Never has the phrase “no time like the present” been more true than right now. For many, estate planning is something you do so that when you’ve reached your golden years you can rest easy knowing your assets will be handled properly after you pass on. None of us wants to think of the “plan” in estate planning as something that will come to fruition in the next few months. But we can’t ignore what’s going on around us, especially those in the high-risk categories including the elderly and those with multiple comorbidities.
Please know, this is not a medical blog, any information on the Coronavirus and Covid-19 are gleaned from the Centers for Disease Control, The World Health Organization, the Illinois Department of Public Health, and the Iowa Department of Public Health.
As of writing this, the Iowa Department of Public Health has listed 145 confirmed cases, with the highest number being in Johnson county, while the Illinois Department of Public Health has listed 1,535 confirmed cases, with the majority concentrated in and around Cook county.
The coronavirus is not an illness to be dismissed. Between its aggressive transmission, high rate of contagiousness, and higher risk for serious illness or death for those above 60 we must prepare ourselves for the worst-case scenario. Furthermore, many coronavirus style viruses are seasonal and while we all hope to be out of the woods come summertime, the possibility of a surge of infections, serious illnesses, and death in the winter and fall is at worst very likely, and at best unpredictable.
Whether it’s in a few weeks, a few months, or a year, we will begin leaving our houses, returning to restaurants, sporting events, and busy vacation sports, and the risk of the coronavirus will likely still be there. But, we can hold onto some certainty knowing that if we end up being of the unlucky ones at least we took the extra step of getting our assets in order and reviewing our estate plans.
Illinois or Iowa Last Will and Testament
When was the last time you reviewed your last will and testament? Is it up to date? Have there been any major changes regarding the beneficiaries? Do you even have a last will and testament? Without a will or trust, your estate will be subject to a lengthy probate process, possibly holding up much-needed funds or transfer of property during a very uncertain time.
Maybe you’re thinking about just writing down everything on a piece of paper and putting it in a sealed envelope? Unfortunately, Illinois does not recognize holographic wills. A holographic will is one handwritten or typed by the decedent (deceased owner of the will), but not witnessed by two or more individuals. Even if the will is prepared with the help of an attorney, if it is not signed and notarized with at least two witnesses it will be invalid in the state of Illinois. Iowa probate law follows the same rules and does not accept oral or holographic wills.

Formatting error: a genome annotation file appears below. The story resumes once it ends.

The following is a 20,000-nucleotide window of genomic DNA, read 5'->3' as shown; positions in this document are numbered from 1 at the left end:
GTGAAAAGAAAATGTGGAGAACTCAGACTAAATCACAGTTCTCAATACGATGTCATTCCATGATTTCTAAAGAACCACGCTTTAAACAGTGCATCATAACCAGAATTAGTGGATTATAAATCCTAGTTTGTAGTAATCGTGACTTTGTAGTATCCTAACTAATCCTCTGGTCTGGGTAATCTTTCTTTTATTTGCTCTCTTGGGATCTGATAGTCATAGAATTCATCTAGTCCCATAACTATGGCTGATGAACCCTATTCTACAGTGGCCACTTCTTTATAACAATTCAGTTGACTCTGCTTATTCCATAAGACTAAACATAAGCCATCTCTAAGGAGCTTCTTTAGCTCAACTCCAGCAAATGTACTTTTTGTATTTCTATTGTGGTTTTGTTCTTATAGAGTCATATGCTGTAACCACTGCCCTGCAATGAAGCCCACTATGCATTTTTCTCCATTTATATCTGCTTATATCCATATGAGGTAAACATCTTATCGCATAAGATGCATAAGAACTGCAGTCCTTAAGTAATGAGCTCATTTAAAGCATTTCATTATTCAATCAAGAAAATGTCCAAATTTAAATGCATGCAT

There is cause for both younger, older and everyone in between to review their revocable living trust at this time. Beyond the potential of falling ill with Covid-19 due to the coronavirus, if you’re life has changed in a major way, such as having a child (or additional children), or if you’re older and your beneficiaries have changed for whatever reason it’s important to update your living trust.
Maybe you’ve bought a new income property, and you want it to benefit your beneficiaries, but you don’t want them receiving it outright, but rather held in a trust or spendthrift trust to act as a protected stream of income. Are the beneficiaries adults or still minors? If your trust doesn’t account for what happens when minors inherit property or money (setting up a trustee or guardianship) you’re forcing that beneficiary to deal with unnecessary legal hurdles during a potentially stressful time.
Did you designate an alternate trustee in the case the primary trustee becomes ill or dies and cannot distribute your assets? Did you fund your revocable living trust? It is not enough in the state of Illinois or Iowa to simply draft the trust and have the proper signatures—although getting that far is very important and gives you a lot of protection—the trust must be funded with whatever property and assets over a certain amount that will be transferred upon the trustee’s deaths. Being funded basically means having proper language indicating the transfer of property and assets to the trust and notifying the appropriate financial institutions of the transfer. If you got your trust all set up, but can’t remember if you did this last step (some attorney offices handle this for an extra fee and some don’t) you can call your attorney and they can explain what needs to be done.
A durable power of attorney is an important part of your overall estate plan, especially if you own a business. Should you become incapacitated due to the coronavirus, the durable power of attorney designates an agent to make financial decisions in your place. Having this document in your estate plan is also important if you’re an elderly person who requires day-to-day assistance.
Usually, this person is a family member or spouse. This person makes medical decisions regarding your health, should you be unable due to illness.
Are you a single parent? Or do both parents work in public jobs or high-risk jobs? Even if the answer to these questions is no, it’s still important to have someone who can take your child to the doctor and make medical decisions for him or her. Beyond being too ill to physically take your child to the doctor, testing positive for the coronavirus and being quarantined may leave you with no one else who has the authority to legally take your child to the doctor and make medical decisions.
Lastly, unless you really don’t like the idea of being on a ventilator, make sure your living will has the proper language in the event you need an emergency life-saving procedure.
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